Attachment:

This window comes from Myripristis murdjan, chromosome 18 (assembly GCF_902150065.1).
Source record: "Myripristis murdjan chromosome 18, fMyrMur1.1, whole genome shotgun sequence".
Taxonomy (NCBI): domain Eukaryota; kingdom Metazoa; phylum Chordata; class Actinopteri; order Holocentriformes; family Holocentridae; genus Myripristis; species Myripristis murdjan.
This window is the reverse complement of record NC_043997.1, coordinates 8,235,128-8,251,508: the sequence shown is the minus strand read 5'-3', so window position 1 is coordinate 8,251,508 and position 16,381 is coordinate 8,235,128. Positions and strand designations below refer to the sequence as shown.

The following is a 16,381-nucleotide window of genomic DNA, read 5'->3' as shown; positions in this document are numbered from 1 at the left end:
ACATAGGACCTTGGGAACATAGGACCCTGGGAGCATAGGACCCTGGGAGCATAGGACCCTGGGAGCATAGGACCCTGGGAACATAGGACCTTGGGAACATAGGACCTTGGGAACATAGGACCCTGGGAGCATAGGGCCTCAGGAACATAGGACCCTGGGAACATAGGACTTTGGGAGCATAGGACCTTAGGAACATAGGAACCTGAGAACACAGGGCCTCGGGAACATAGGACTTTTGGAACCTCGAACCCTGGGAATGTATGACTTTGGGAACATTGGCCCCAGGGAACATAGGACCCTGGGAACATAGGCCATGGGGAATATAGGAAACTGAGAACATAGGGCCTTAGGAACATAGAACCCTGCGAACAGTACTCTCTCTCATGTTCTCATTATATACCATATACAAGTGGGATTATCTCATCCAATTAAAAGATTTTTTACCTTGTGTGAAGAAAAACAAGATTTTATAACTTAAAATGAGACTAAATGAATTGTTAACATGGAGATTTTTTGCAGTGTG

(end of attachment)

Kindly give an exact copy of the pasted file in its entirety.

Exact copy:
This window comes from Myripristis murdjan, chromosome 18 (assembly GCF_902150065.1).
Source record: "Myripristis murdjan chromosome 18, fMyrMur1.1, whole genome shotgun sequence".
Taxonomy (NCBI): domain Eukaryota; kingdom Metazoa; phylum Chordata; class Actinopteri; order Holocentriformes; family Holocentridae; genus Myripristis; species Myripristis murdjan.
This window is the reverse complement of record NC_043997.1, coordinates 8,235,128-8,251,508: the sequence shown is the minus strand read 5'-3', so window position 1 is coordinate 8,251,508 and position 16,381 is coordinate 8,235,128. Positions and strand designations below refer to the sequence as shown.

The following is a 16,381-nucleotide window of genomic DNA, read 5'->3' as shown; positions in this document are numbered from 1 at the left end:
ACATAGGACCTTGGGAACATAGGACCCTGGGAGCATAGGACCCTGGGAGCATAGGACCCTGGGAGCATAGGACCCTGGGAACATAGGACCTTGGGAACATAGGACCTTGGGAACATAGGACCCTGGGAGCATAGGGCCTCAGGAACATAGGACCCTGGGAACATAGGACTTTGGGAGCATAGGACCTTAGGAACATAGGAACCTGAGAACACAGGGCCTCGGGAACATAGGACTTTTGGAACCTCGAACCCTGGGAATGTATGACTTTGGGAACATTGGCCCCAGGGAACATAGGACCCTGGGAACATAGGCCATGGGGAATATAGGAAACTGAGAACATAGGGCCTTAGGAACATAGAACCCTGCGAACAGTACTCTCTCTCATGTTCTCATTATATACCATATACAAGTGGGATTATCTCATCCAATTAAAAGATTTTTTACCTTGTGTGAAGAAAAACAAGATTTTATAACTTAAAATGAGACTAAATGAATTGTTAACATGGAGATTTTTTGCAGTGTG